Two of Ireland's youngest missing people who disappeared 36-years ago are featured in a new book by journalist Barry Cummins entitled “Without Trace Ireland’s Missing”
Thomas Spence (11) and John Rodgers (13) left their homes in west Belfast on November 26th 1974 to catch a bus to their special needs school. Although the two boys were not close neighbors, they became friendly because they usually got the bus to school together. But when the bus pulled up at it's usual stop along the Fall's Road that morning there was no sign of the two friends.
It was during rush hour on a Tuesday morning on one of the busiest roads in west Belfast and somehow the boys disappeared without a trace. In the days and weeks that followed frantic appeals and extensive searches of the surrounding areas proved fruitless. To this this the boys remain missing and their case remains unsolved.
Over three decades later the loss of their son Thomas, is still very raw for Richard and Anne Spence. For the first time in several years Thomas's parents spoke to Barry Cummins about their eldest son’s disappearance.
Richard recalled that despite his son's dyslexia he had great skill with numbers: “He had no problem with numbers at all, he was a clever boy.
“He had a part-time job selling the Belfast Telegraph at the end of our street, and for an 11-year-old he was well able to count the cash and give people back their change. His numeracy was excellent. But when it came to writing it down on paper, or reading, Thomas would struggle. He also had a slight stammer.
“He could complete a sentence, but might struggle to get there. So that's why he was going to a special needs school. He'd been going there for about a year before he disappeared.”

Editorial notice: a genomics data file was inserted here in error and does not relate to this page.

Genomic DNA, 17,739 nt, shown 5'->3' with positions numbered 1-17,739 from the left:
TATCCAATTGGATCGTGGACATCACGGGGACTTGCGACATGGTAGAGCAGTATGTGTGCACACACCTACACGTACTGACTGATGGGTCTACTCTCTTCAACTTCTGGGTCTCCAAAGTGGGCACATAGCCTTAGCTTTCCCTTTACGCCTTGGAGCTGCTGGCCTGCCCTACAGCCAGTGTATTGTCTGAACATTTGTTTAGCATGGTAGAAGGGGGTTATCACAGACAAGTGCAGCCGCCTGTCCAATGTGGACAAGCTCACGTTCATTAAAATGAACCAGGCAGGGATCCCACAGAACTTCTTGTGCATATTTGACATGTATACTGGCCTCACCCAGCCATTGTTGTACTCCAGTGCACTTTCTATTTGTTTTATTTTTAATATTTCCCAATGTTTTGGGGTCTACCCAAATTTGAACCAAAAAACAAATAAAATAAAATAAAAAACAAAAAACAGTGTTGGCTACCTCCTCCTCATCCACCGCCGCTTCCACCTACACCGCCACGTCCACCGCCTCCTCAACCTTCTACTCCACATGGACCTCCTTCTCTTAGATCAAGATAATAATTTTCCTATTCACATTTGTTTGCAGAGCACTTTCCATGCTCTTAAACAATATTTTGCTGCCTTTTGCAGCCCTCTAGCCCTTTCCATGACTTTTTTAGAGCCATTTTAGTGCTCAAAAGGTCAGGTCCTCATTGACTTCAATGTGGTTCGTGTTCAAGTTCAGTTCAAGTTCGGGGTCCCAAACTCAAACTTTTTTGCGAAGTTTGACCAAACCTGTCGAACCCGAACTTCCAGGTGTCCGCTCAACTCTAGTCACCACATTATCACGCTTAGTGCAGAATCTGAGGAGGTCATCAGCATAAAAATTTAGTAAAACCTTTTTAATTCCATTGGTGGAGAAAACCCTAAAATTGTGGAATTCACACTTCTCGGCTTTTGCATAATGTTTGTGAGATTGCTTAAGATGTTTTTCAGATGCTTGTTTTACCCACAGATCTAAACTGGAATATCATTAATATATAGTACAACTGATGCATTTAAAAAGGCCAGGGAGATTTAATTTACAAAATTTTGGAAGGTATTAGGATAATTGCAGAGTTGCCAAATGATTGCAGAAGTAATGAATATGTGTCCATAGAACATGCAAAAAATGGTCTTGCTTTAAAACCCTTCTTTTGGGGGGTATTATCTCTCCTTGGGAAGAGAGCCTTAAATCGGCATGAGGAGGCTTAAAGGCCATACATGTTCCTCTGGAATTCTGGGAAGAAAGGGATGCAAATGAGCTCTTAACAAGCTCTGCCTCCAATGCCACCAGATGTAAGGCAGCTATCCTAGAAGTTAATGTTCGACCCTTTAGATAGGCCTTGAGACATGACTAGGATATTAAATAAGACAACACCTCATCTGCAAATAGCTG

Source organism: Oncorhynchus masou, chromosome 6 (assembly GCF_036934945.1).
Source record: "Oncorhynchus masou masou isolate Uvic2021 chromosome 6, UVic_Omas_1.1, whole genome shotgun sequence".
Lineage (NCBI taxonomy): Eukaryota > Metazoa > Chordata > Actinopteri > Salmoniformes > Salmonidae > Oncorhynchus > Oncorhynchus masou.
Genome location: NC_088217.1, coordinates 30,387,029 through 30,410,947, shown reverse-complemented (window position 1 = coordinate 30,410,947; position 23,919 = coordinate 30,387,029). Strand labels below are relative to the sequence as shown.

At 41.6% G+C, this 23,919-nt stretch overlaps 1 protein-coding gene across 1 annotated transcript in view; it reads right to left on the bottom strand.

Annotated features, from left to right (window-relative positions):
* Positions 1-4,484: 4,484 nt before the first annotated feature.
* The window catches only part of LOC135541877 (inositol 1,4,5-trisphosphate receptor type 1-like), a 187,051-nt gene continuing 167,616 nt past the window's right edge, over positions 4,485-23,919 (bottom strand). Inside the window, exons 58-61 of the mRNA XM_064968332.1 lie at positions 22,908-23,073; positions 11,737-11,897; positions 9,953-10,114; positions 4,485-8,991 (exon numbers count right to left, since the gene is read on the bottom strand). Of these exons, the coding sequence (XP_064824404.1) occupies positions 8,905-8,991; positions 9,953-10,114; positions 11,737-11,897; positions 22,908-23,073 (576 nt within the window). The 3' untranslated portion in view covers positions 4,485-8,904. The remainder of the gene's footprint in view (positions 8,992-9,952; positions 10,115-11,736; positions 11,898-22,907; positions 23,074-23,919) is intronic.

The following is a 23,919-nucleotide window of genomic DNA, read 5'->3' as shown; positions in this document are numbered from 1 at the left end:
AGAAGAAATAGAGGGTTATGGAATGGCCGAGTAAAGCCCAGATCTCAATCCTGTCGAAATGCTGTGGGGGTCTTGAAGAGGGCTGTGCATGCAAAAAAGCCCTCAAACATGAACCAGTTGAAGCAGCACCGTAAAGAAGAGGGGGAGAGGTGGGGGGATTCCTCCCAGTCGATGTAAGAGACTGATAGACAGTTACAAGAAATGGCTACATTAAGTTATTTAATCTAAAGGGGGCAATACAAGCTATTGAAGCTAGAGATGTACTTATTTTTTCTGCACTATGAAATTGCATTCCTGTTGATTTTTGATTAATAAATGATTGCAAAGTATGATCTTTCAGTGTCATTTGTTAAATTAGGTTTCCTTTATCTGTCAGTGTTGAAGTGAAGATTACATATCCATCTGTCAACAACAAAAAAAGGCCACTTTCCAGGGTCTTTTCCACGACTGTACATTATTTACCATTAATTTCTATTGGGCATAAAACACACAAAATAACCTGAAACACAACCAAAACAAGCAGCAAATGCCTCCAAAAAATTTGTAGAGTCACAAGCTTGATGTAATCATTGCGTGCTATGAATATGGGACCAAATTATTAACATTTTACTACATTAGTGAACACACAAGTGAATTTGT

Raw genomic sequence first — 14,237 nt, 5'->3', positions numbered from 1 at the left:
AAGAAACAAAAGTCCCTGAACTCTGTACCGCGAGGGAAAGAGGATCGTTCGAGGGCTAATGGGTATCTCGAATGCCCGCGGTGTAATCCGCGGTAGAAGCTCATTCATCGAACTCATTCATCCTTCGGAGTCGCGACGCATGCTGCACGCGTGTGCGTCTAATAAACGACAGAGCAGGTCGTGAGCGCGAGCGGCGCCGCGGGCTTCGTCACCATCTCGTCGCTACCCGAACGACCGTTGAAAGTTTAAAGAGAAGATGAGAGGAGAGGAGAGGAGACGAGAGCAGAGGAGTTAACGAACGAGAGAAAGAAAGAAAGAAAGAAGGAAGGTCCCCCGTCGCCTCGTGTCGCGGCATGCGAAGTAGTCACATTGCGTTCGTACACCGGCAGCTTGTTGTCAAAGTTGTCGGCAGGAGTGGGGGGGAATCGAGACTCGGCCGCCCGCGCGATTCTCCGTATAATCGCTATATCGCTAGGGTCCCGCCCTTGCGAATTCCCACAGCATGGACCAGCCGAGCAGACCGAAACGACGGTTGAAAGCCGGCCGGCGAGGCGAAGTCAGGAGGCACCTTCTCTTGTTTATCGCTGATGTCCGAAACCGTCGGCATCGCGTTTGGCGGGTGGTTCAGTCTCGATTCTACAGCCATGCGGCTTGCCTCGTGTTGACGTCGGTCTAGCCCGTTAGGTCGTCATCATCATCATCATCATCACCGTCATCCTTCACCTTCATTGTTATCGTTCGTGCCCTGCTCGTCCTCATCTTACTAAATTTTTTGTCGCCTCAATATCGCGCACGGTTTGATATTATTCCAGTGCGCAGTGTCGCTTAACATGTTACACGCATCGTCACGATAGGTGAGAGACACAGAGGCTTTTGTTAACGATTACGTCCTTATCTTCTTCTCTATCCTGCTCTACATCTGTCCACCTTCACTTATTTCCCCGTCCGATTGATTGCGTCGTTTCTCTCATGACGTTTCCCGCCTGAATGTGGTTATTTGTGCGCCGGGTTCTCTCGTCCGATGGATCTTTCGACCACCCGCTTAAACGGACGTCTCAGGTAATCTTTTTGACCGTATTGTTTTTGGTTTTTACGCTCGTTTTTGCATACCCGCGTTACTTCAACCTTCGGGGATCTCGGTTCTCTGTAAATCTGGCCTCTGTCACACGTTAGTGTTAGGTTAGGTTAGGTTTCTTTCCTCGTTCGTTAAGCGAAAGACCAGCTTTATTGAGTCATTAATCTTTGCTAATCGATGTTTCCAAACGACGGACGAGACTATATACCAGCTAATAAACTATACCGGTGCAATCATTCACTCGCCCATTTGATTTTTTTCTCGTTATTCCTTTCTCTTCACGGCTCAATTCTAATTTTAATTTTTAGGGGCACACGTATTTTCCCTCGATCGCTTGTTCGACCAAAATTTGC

Anne remembers the morning her son disappeared vividly.
“I was due to take Thomas down the town to get some presents. He was a great saver, he saved a lot of money from selling the newspapers. He had about £7 saved in savings stamps from the post office, and he wanted to get gifts for his Daddy, and also for his younger sister Carol and little brother Richard.
“Before he headed off that morning I asked him was he taking his heavy coat, and he said ‘No Mummy, because they will only take it and throw it on the ground and stamp on it.’ So it's possible he was being bullied at school. He said he would put on the coat when he would come home so that we could go Christmas shopping. But he never came home.”
Cummins points out in his new book that it is surprising that on such a busy morning on one of the main nationalist thoroughfares nobody saw anything.
In September 2001 police working on the cold case excavated two sites linked to a convicted paedophile who had been in the area around the same time the boys disappeared. The search lasted a week and unearthed bones which later turned out to be that of an animal. This was the last time police made a major appeals for information on the missing boys cases.
Richard and Anne Spence still live in Belfast surrounded by their surviving children and grandchildren. While they moved from the area of the Falls Road, they still on occasion visit the area which to this day is a constant reminder of the eldest they lost.
“Our family doctor is still located on the Falls Road,” Anne says. “So we do go back to there, close to our old home at Rockdale Street. The bus stop is still there where Thomas was last seen. The flower shop is still there, and the newsagents is there, although it is now under different management but the area hasn't changed much. We have to pass the bus stop to get to the doctors. Everytime we pass by I look at that bus stop.”
"Without Trace: Ireland’s Missing", Barry Cummings, Gill & Macmillan.
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